I was sitting with a woman in the Human Resources Department. There had been a reorganization of our department, part of a general reshuffling across the company, and I’d been assigned to sit with her to work out the new organization chart.
You would think this was something of a useless exercise. Shouldn’t it be a simple matter of “here’s the boss, here are his or her direct reports, and here’s who reports to them.” But it was anything but simple, and I was to get a lesson in the Byzantine art form of corporate organization charts.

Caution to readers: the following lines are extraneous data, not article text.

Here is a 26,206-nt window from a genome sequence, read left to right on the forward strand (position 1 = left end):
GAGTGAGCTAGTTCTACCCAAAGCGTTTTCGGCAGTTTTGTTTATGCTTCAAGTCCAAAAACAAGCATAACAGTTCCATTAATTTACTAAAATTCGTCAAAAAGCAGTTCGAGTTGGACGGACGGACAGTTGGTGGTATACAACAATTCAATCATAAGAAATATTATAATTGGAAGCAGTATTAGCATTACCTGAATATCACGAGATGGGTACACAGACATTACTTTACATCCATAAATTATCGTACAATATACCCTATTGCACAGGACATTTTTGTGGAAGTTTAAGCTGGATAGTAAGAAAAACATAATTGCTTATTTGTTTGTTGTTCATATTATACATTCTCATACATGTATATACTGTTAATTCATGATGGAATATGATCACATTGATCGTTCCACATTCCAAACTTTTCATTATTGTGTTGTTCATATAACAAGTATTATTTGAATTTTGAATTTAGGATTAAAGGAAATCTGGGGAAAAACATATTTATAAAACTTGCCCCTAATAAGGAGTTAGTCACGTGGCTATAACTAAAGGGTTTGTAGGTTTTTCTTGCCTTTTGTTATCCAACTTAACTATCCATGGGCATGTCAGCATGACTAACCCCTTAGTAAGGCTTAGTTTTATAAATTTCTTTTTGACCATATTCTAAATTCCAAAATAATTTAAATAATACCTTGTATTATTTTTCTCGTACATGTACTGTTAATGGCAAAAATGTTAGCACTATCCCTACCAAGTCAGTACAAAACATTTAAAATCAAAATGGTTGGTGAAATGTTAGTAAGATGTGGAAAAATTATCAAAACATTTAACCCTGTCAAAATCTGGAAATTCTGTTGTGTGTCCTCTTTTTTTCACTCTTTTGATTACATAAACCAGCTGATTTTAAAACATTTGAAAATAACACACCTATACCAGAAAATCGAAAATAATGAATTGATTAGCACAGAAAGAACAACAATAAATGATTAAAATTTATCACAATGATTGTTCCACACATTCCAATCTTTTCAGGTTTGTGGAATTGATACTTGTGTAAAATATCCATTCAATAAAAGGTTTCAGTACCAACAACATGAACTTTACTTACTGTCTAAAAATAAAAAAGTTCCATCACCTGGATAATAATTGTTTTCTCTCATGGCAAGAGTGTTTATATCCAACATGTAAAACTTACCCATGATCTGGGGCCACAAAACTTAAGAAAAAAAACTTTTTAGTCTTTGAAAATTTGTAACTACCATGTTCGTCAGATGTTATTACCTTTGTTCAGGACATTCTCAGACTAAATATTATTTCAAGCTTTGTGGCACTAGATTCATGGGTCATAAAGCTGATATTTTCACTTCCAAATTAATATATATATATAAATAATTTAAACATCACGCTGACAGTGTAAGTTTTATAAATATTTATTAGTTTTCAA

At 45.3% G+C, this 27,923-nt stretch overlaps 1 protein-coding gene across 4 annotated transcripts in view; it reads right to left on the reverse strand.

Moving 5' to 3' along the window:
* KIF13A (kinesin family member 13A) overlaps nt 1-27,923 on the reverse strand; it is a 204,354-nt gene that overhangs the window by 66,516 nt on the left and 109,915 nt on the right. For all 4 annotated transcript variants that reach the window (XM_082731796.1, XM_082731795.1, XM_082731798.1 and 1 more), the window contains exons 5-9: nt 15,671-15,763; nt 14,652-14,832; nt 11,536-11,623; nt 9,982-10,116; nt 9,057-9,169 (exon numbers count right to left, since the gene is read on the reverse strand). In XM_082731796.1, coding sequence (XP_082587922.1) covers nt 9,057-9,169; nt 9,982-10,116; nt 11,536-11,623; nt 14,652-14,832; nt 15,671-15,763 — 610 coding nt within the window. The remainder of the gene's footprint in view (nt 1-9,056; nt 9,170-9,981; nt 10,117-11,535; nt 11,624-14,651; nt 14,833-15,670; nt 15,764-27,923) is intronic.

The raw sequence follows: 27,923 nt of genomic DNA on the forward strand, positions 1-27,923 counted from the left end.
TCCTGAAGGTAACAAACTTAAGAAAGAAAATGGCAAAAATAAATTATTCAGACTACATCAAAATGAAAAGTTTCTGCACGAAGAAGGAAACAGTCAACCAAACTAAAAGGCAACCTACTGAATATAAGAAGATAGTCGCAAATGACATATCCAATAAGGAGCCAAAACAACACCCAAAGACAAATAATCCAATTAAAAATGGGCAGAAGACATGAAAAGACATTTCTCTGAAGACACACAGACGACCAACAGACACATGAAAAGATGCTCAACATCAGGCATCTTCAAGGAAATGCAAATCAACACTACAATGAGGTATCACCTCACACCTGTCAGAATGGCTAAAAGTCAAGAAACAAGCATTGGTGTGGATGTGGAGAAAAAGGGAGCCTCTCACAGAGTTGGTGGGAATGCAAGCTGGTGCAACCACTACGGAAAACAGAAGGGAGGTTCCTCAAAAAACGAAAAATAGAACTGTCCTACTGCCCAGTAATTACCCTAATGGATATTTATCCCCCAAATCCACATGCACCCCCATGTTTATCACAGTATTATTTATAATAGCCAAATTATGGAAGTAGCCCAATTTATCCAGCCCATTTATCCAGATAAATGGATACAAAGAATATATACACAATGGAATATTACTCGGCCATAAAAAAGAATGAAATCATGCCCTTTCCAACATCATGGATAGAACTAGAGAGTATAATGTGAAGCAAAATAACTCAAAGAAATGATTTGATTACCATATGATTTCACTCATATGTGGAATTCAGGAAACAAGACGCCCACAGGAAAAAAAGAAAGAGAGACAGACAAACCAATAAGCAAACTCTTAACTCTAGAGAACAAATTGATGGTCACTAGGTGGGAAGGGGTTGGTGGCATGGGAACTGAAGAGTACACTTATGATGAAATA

First, she pointed out, not all of the boss direct reports had the same title. Some were directors; some were managers. Next, there were directors and there were directors – a title wasn’t necessarily indicative of grade level, and grade level was everything. The chart had to indicate that by a subtle positioning of the boxes, with some slightly more elevated than the others. The same thing applied to the managers. Then there was the problem of some managers have more people reporting to them than directors did.
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